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Tropical Cyclones and Global Climate Change
Reference
Nott, J. 2011. Tropical cyclones, global climate change and the role of Quaternary studies. Journal of Quaternary Science 26: 468-473.

Background
The author writes that "debates have occurred about whether there are sufficient data to ascertain any true departures in the behavior of tropical cyclones [TCs] from their natural variability," and he notes that "Quaternary data have not figured prominently in recent debates concerning TC natural variability versus potential anthropogenic global warming-induced changes; nor have the Quaternary data been used to any substantial degree in numerical model projections concerning the future behavior of TCs."

What was done
In an attempt to fill this void, Nott provides a brief review of the subject, noting that there are "at least 15 different methods for reconstructing long-term records of TCs."

What was learned
With respect to the status of the current debate, the Australian researcher reports that "recent analyses of corrected historical TC records suggest that there are no definitive trends towards an increase in the frequency of high-intensity TCs for the Atlantic Ocean region (Knutson et al., 2010), the northwest Pacific (Chan, 2006; Kossin et al., 2007) and the Australian region, South Pacific and south Indian oceans (Kuleshov et al., 2010)." He notes, however, that "over multi-century to millennial timescales, substantial change has occurred in virtually all TC-generating regions of the globe," with "alternating periods of lesser and greater activity," writing that "the longer, coarser-resolution records display periods from multi-century to over a millennium in length, whereas the higher-resolution records register multi-decadal to centennial-length periodicities." In some of these cases, Nott says that (1) "different climate states, such as periods dominated by El Niņos and La Niņas, appear to be responsible for the TC variability." In other cases, he says the responsible factor seems to be (2) shifts in the position of the jet stream, (3) solar variability, or (4) some unknown cause.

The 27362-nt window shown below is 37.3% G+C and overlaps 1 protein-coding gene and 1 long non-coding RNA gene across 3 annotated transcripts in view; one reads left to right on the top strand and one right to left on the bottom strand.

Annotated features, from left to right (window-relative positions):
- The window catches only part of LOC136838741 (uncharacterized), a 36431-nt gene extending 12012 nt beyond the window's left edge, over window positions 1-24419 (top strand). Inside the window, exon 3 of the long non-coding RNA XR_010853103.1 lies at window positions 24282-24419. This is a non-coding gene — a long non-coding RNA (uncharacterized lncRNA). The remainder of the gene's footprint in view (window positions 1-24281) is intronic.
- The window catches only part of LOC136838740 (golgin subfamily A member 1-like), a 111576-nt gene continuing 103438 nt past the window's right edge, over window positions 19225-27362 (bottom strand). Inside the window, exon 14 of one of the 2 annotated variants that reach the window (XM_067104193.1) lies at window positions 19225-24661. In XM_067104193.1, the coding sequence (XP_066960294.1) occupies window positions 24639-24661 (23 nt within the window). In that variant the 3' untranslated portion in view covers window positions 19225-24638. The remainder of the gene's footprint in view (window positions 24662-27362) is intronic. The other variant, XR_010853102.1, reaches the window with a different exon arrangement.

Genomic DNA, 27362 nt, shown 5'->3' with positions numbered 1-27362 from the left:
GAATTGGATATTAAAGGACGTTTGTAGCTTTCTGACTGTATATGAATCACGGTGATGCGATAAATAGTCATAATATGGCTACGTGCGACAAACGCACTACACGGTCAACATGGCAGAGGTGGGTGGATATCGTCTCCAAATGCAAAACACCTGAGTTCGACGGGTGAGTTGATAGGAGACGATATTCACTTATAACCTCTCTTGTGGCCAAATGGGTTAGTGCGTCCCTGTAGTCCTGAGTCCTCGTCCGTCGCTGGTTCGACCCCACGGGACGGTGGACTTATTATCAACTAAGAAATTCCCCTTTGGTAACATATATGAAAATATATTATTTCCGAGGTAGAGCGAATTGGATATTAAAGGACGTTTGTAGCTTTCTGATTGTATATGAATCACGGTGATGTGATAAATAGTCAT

What it means
In concluding his review, Nott writes "there is still considerably more data needed before causes of the long-term variability of TCs can be comprehensively identified," and he says that "a better understanding of this long-term variability will be critical to understanding the likely future behavior of TCs globally and especially so when attempting to detect and attribute those future changes." Thus, one ought not get too excited about climate-alarmist claims that global warming leads to increases in either the frequency or intensity of tropical cyclones and hurricanes, as there is as yet no comprehensive set of real-world data that point in that direction.

References
Chan, J.C.L. 2006. Comment on "Changes in tropical cyclone number, duration, and intensity in a warming environment." Science 311: 1713.

Knutson, T.R., McBride, J.L., Chan, J., Emanuel, K., Holland, G., Landsea, C., Held, I., Kossin, J.P., Srivastava, A.K. and Sugi, M. 2010. Tropical cyclones and climate change. Nature Geoscience 3: 157-163.

Kossin, J.P., Knapp, K.R., Vimont, D.J., Murnane, R.J. and Harper, B.A. 2007. A globally consistent reanalysis of hurricane variability and trends. Geophysical Research Letters 34: 10.1029/2006GL028836.

Kuleshov, Y., Fawcett, R., Qi, L., Trewin, B., Jones, D., McBride, J. and Ramsay, H. 2010. Trends in tropical cyclones in the South Indian Ocean and the South Pacific Ocean. Journal of Geophysical Research 115: 10.1029/2009JD012372.

Reviewed 12 October 2011